As it nears its 45th anniversary, Tacoma’s Korean Women’s Association has grown into a wide-reaching provider of social services.
NEARLY HALF A CENTURY later, OK Sun Wilson can still recall the thrill that rose in her chest the first time she spotted a fellow Korean walking down the streets of Tacoma in the early 1970s.
Wilson, now 77, immigrated to the United States in 1968 as the wife of an American serviceman, and even if she thought she knew what to expect, culture shock hit hard. The weather was cold and the food bland. Without anybody to converse with, Wilson didn’t speak a word in her native tongue, or see a fellow Korean, for nearly four years.
“I almost lost my language, because I was only speaking English,” Wilson says. “It was a lonesome town for Koreans in those days.”
Korean Women’s Association 45th anniversary celebration
When: 6 p.m. Oct. 14
Where: Greater Tacoma Convention Center
Program: Keynote speakers include Washington Lieutenant Gov. Cyrus Habib and Attorney General Bob Ferguson. The event will include an interactive historical timeline and a cocktail hour.
Tickets: Prices start at $100.
For more information: event@kwacares, kwacares.org/kwa45or 253-538-8369
Over the course of the ’70s, that began to change. More servicemen, many with young wives, were recalled to Fort Lewis and McChord Air Force Base from the Korean Peninsula, where war had given way to reconstruction.
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Wilson and a group of newer arrivals began congregating at their houses all over Tacoma. Without an Asian grocery in the city at the time, the friends were forced to get creative — substituting crushed red pepper normally used for pizza for a similar, unavailable spice to make kimchi, singing Korean songs from memory.
There were only a dozen or so such women initially, and they existed as a social club more than anything. Until the latter part of the decade, that was enough.
Over time, though, the group’s purpose began to shift. As lonely as she’d been in those early years, Wilson soon realized she was one of the lucky ones. She was well-educated, having attended university in Korea, and accepted a job with the Tacoma School District as an elementary schoolteacher within a few years of her arrival.
Many of the more recent immigrants, however, spoke barely a word of English.
“They have never imagined American ways of life,” Wilson says. “The only thing they could rely on is their husband, and they thought everything would be OK.”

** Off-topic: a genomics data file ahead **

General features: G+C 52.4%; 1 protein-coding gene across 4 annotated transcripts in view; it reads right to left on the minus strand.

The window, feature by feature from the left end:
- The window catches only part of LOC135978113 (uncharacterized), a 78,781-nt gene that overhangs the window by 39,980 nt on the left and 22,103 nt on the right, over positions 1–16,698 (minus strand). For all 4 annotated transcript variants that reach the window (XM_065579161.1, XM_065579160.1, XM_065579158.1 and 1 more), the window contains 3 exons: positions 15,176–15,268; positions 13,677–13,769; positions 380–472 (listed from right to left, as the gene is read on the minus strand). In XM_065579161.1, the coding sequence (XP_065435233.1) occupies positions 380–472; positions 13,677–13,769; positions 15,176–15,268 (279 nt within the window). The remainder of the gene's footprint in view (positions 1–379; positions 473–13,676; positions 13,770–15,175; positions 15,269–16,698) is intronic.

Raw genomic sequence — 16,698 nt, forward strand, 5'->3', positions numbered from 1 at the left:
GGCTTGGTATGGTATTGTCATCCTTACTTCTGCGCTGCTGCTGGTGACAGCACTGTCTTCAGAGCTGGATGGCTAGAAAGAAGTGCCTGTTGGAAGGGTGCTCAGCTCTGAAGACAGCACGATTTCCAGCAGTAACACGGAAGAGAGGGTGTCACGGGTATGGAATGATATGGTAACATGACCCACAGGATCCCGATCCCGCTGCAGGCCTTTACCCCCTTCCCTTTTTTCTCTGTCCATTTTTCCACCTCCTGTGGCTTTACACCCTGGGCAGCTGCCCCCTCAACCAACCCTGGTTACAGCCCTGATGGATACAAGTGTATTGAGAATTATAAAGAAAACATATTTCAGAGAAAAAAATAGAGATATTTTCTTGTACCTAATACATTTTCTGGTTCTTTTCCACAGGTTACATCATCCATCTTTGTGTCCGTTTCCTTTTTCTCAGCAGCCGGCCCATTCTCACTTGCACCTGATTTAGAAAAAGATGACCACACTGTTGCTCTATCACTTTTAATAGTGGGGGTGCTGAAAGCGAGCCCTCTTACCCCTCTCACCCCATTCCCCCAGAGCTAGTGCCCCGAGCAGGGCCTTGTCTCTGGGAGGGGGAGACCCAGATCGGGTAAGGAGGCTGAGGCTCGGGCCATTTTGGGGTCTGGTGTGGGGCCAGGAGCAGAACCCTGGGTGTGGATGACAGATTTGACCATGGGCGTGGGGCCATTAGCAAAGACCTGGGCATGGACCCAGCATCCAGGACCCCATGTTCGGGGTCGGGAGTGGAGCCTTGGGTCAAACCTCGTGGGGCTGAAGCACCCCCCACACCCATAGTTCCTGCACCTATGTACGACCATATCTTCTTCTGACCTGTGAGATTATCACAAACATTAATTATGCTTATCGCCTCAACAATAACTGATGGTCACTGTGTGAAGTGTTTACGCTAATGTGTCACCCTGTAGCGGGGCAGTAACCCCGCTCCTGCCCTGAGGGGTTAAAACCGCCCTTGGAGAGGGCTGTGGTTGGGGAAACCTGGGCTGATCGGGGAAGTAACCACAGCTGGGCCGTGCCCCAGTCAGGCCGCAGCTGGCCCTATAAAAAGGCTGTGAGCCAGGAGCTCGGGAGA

Oftentimes, everything was. But there were exceptions.
What started as a social group in 1972 incorporated as a nonprofit a few years later. One of the first social services provided by what eventually would be called the Korean Women’s Association was domestic-violence counseling. Gradually, its scope expanded to include immigration and naturalization services, then affordable housing, then in-home care for seniors.
As the organization’s 45th anniversary celebration nears, later this month, what began as a social outlet for a handful of lonely wives has left an indelible mark on Tacoma and Western Washington.
SULJA WARNICK, like Wilson, one of KWA’s founding members, grew up in Daegu, South Korea, during wartime.
“The country we grew up in is not like the Korea now,” Warnick says. “We were hungry all of the time.”
Still, her family was close-knit, and they made do. Warnick, now 75, met her future husband while she was in college in South Korea; she was studying education, and he taught English composition in the aftermath of the war.
“It was not easy,” Warnick says. “My mother was so adamant that I never get married to foreigners.”
Warnick’s American boyfriend won over her mother with a simple pledge: They would live in Korea forever. He kept that promise for nearly a decade, until Warnick’s mom died. The following year, the couple packed up and moved to his hometown of Tacoma.
Warnick was grateful her husband kept his word for as long as he did, and with two young daughters, she anticipated as warm a welcome from his extended family as hers had offered to him.
“I was so, so excited to come to my husband’s hometown,” Warnick says. “The first day, my dream went ‘bang.’ They didn’t take us into their house. They took us to a dingy, dark motel. I was just shocked.”